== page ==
Sheila Essey Award Winner Profile: Dr. John Ravits Offers a Continuum of Care

Dr. John Ravits, Professor of Clinical Neurosciences and Head of the ALS Translational Research Program at the University of California, San Diego (UCSD) is a physician-scientist at the forefront of ALS thought and research of sporadic and familial ALS. Yesterday, at the 69th Annual American Academy of Neurology (AAN) Meeting in Boston, he was presented the prestigious 2017 Sheila Essey Award by Dick Essey, founder of the award named in honor of his wife Sheila who battled with ALS for ten years and died from the disease in 2004.

Over the course of his career, Dr. Ravits has emerged from the clinics where he cared for thousands of patients to formulate specific ideas about onset and progression of ALS and to take these ideas to create idealized models. His basic science research interests and contributions to science are far reaching from understanding the onset and progression of ALS in the body to exploring ALS neuropathology to functional genomics in motor neurons and more. Dr. Ravits also played an integral part in antisense oligonucleotide (ASO) therapy development for the most common genetic cause of ALS, the repeat expansion of the C9orf72 gene.

Today, we sit down with Dr. Ravits to learn more about his illustrious career in ALS and what he is up to now.

LEFT: Dick Essey with Dr. Ravits at the 2017 AAN meeting; RIGHT: Dr. Ravits in his office

What is your academic background?

My clinical training was in neurology here at University of California, San Diego (UCSD) in the 1980’s, and then I did fellowships in clinical neurophysiology and neuromuscular diseases at the Brigham and Women’s Hospital and National Institute of Neurological Disorders and Stroke (NINDS). In 1986, I joined the Virginia Mason Medical Center, a referral center for Puget Sound, and the Benaroya Research Institute, both in Seattle. In 2011, I joined the Neurosciences Department at University of California, San Diego. I direct UCSD’s ALS Association Certified Center of Excellence and UCSD’s ALS Translational Research Program.

How and why did you get involved in ALS research?

Through observations of many patients over more than 15 years, I had specific ideas about onset, progression and underlying mechanisms related to spread or propagation of disease. I wanted to pursue these ideas scientifically.

What are your current research interests?

My wet laboratory is profiling and exploring the transcriptome in ALS motor neurons, neuropathology and trying to understand propagation in ALS nervous systems. My translational research is trying to understand phenotypes (i.e. observable characteristics) and natural history of ALS, build and study biorepositories and pursue clinical trials, especially antisense oligonucleotide (ASOs) therapies.

Who are you currently working with?

My research group consists of 2 postdoctoral fellows, 2 international translational fellow, 3 graduate students, 1 lab technician and 3 clinical coordinators. My closest collaborators here at UCSD are Drs. Don Cleveland and Gene Yeo, both in the Department of Cellular and Molecular Medicine. We share several research projects, cellular and mouse models of ALS, neuropathology, ASO development projects, a rich conferencing schedule and graduate/postdoctoral fellows.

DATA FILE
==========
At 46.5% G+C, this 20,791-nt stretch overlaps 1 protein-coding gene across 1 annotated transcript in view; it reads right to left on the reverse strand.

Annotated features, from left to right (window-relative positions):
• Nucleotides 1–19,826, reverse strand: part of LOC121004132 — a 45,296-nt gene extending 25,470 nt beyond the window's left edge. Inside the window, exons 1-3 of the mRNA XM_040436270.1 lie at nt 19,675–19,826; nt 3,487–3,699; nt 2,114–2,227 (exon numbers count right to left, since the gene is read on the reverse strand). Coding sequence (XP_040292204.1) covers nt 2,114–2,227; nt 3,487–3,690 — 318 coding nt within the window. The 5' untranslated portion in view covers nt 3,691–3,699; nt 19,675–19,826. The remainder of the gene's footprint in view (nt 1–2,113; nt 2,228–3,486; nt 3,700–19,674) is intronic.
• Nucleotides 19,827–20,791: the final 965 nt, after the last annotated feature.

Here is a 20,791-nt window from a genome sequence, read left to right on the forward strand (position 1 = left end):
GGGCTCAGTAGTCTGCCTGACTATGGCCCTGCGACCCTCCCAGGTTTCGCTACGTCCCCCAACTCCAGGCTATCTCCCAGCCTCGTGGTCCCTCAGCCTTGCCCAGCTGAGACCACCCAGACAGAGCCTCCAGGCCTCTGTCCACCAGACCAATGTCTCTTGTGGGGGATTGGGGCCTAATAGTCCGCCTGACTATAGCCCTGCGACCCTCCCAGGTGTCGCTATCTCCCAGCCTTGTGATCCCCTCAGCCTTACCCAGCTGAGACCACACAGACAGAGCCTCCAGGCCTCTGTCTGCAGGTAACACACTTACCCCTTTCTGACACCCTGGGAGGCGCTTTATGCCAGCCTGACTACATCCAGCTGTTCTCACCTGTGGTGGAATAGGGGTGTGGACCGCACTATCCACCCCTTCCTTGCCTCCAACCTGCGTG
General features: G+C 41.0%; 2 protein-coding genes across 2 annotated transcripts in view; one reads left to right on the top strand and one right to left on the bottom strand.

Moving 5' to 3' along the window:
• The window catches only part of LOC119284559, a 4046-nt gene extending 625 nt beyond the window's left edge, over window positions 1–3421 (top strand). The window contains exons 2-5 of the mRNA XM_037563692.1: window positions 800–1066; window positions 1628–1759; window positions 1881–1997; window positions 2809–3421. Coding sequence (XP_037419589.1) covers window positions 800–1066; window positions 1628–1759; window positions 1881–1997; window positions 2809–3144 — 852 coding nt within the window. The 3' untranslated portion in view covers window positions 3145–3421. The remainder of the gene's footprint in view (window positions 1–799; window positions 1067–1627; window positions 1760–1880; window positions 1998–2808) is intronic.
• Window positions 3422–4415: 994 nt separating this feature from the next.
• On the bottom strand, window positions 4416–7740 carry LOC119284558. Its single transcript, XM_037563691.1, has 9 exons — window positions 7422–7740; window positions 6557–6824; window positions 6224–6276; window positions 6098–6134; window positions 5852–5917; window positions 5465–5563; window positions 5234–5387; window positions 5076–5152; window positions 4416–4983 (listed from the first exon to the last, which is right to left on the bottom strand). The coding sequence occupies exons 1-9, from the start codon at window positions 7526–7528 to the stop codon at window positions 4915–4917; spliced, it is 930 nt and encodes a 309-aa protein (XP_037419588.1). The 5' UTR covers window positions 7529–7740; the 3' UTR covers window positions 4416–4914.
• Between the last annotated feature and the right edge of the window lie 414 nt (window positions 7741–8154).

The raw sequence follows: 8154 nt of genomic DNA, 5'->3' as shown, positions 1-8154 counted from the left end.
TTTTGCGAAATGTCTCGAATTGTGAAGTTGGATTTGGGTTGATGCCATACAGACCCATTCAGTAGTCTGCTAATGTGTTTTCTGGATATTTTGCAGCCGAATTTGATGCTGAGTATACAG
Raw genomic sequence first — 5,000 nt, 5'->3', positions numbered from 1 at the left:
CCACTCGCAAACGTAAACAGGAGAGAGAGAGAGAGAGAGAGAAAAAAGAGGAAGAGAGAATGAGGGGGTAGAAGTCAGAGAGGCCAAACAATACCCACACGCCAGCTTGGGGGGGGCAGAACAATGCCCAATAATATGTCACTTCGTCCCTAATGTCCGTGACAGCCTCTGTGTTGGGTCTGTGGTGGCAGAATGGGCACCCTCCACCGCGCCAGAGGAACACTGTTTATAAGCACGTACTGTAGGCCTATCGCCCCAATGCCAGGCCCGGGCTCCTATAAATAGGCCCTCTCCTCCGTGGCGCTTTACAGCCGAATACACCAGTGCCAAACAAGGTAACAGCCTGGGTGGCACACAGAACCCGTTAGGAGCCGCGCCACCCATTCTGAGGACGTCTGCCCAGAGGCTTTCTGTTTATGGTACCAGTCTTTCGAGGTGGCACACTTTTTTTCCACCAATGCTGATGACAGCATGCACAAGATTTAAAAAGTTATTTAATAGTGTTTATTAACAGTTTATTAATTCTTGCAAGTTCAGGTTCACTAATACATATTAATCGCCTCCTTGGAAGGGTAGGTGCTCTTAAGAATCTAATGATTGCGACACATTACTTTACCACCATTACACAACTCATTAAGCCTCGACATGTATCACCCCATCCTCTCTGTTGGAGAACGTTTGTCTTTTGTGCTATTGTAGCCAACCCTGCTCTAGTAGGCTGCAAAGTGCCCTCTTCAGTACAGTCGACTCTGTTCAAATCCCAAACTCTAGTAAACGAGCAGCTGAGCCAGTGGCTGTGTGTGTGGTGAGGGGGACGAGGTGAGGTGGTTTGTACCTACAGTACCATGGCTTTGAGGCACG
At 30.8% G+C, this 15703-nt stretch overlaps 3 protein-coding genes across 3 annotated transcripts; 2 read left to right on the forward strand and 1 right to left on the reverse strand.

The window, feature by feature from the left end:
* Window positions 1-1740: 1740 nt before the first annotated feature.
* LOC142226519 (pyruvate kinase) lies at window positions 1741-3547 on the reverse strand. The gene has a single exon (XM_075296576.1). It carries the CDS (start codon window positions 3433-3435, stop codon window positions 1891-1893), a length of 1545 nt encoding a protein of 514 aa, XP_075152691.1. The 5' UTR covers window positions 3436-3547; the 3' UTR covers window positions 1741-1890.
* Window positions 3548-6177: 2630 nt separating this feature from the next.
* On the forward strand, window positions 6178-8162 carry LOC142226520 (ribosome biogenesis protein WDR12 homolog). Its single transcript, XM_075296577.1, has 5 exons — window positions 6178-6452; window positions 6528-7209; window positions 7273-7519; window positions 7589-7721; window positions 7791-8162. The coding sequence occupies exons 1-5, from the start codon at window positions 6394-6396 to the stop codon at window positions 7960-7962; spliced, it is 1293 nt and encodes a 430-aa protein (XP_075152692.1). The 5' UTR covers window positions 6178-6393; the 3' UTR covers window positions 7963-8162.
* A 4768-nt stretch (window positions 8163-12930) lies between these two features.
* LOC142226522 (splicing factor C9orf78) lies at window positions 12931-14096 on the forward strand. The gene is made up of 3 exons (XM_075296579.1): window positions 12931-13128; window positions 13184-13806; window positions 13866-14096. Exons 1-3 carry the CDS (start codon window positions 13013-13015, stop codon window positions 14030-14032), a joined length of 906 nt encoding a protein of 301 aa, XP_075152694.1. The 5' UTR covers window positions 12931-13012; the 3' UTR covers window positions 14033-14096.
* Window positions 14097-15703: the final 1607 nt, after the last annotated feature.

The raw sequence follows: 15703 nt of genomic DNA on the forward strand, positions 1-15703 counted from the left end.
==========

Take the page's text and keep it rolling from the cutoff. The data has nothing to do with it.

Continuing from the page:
How will your Sheila Essey Award push your research forward?

The award provides crucial recognition that the ideas about propagation are important for discussion. It will help broaden the network of research collaborations. The financial award will seed new research projects.

What do you think is the most exciting research happening now in the ALS field?

Antisense oligonucleotide therapies! These bring an exquisite therapeutic strategies targeting very upstream molecular mechanisms involved with ALS and have a very real chance of fundamentally altering disease course.

Is there an experience in your ALS clinic that stands out to you that you would like to share?

Every clinic is an amazing experience for me that challenges me at every level. The challenges range from very scientific level such as molecular science, genetics and neuropathology to very human levels involving humane care, ethics and health care systems. I get to experience all this with amazing teams of talented and dedicated professionals.

Do you have a message for people living with ALS and their loved ones?

We all want only one thing–to cure ALS.!

About the Sheila Essey Award:

The Sheila Essey Award for ALS Research is given to acknowledge and honor an individual who is making significant contributions in research. The award is made possible through the generosity of the Essey Family Fund through The ALS Association Golden West Chapter, in memory of Sheila Essey, who battled ALS for ten years and died from the disease in 2004. Richard Essey, Sheila’s husband, served as a National Trustee of The ALS Association and is one of the founders of the Greater Bay Area Chapter, now the Golden West Chapter. Past recipients have used the funds to continue ALS research or to support promising young scientists on their research teams. The ALS Association and The AAN are deeply grateful for the unwavering commitment of Richard Essey in continuing to support this important honor.

Read the press release HERE.

 

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